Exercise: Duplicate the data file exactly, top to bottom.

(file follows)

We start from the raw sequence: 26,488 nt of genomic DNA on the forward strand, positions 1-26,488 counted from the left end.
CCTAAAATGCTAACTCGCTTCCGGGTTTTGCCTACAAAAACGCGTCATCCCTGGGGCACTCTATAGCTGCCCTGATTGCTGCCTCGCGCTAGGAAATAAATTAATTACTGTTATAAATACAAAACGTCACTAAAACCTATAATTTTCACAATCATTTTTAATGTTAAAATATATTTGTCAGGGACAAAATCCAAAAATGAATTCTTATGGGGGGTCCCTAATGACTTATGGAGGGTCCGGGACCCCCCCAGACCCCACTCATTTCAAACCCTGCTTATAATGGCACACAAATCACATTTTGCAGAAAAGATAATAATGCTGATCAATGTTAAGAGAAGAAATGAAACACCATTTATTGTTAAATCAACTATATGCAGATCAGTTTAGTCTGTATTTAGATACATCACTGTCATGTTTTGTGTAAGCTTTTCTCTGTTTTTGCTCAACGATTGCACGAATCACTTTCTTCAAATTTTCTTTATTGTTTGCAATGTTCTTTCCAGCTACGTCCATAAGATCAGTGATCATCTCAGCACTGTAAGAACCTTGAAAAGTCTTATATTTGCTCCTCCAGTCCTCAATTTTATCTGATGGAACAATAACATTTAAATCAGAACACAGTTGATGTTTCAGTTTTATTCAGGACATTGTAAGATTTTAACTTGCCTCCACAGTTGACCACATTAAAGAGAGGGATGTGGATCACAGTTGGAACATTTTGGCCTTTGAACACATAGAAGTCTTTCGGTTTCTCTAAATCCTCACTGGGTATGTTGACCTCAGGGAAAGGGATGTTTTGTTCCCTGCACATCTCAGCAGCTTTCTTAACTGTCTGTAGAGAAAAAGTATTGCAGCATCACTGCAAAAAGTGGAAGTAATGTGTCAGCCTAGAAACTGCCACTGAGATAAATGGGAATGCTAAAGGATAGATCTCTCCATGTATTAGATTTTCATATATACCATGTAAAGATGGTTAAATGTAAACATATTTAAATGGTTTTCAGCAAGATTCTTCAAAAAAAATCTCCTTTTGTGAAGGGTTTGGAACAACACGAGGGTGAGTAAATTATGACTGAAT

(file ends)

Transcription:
We start from the raw sequence: 26,488 nt of genomic DNA on the forward strand, positions 1-26,488 counted from the left end.
CCTAAAATGCTAACTCGCTTCCGGGTTTTGCCTACAAAAACGCGTCATCCCTGGGGCACTCTATAGCTGCCCTGATTGCTGCCTCGCGCTAGGAAATAAATTAATTACTGTTATAAATACAAAACGTCACTAAAACCTATAATTTTCACAATCATTTTTAATGTTAAAATATATTTGTCAGGGACAAAATCCAAAAATGAATTCTTATGGGGGGTCCCTAATGACTTATGGAGGGTCCGGGACCCCCCCAGACCCCACTCATTTCAAACCCTGCTTATAATGGCACACAAATCACATTTTGCAGAAAAGATAATAATGCTGATCAATGTTAAGAGAAGAAATGAAACACCATTTATTGTTAAATCAACTATATGCAGATCAGTTTAGTCTGTATTTAGATACATCACTGTCATGTTTTGTGTAAGCTTTTCTCTGTTTTTGCTCAACGATTGCACGAATCACTTTCTTCAAATTTTCTTTATTGTTTGCAATGTTCTTTCCAGCTACGTCCATAAGATCAGTGATCATCTCAGCACTGTAAGAACCTTGAAAAGTCTTATATTTGCTCCTCCAGTCCTCAATTTTATCTGATGGAACAATAACATTTAAATCAGAACACAGTTGATGTTTCAGTTTTATTCAGGACATTGTAAGATTTTAACTTGCCTCCACAGTTGACCACATTAAAGAGAGGGATGTGGATCACAGTTGGAACATTTTGGCCTTTGAACACATAGAAGTCTTTCGGTTTCTCTAAATCCTCACTGGGTATGTTGACCTCAGGGAAAGGGATGTTTTGTTCCCTGCACATCTCAGCAGCTTTCTTAACTGTCTGTAGAGAAAAAGTATTGCAGCATCACTGCAAAAAGTGGAAGTAATGTGTCAGCCTAGAAACTGCCACTGAGATAAATGGGAATGCTAAAGGATAGATCTCTCCATGTATTAGATTTTCATATATACCATGTAAAGATGGTTAAATGTAAACATATTTAAATGGTTTTCAGCAAGATTCTTCAAAAAAAATCTCCTTTTGTGAAGGGTTTGGAACAACACGAGGGTGAGTAAATTATGACTGAAT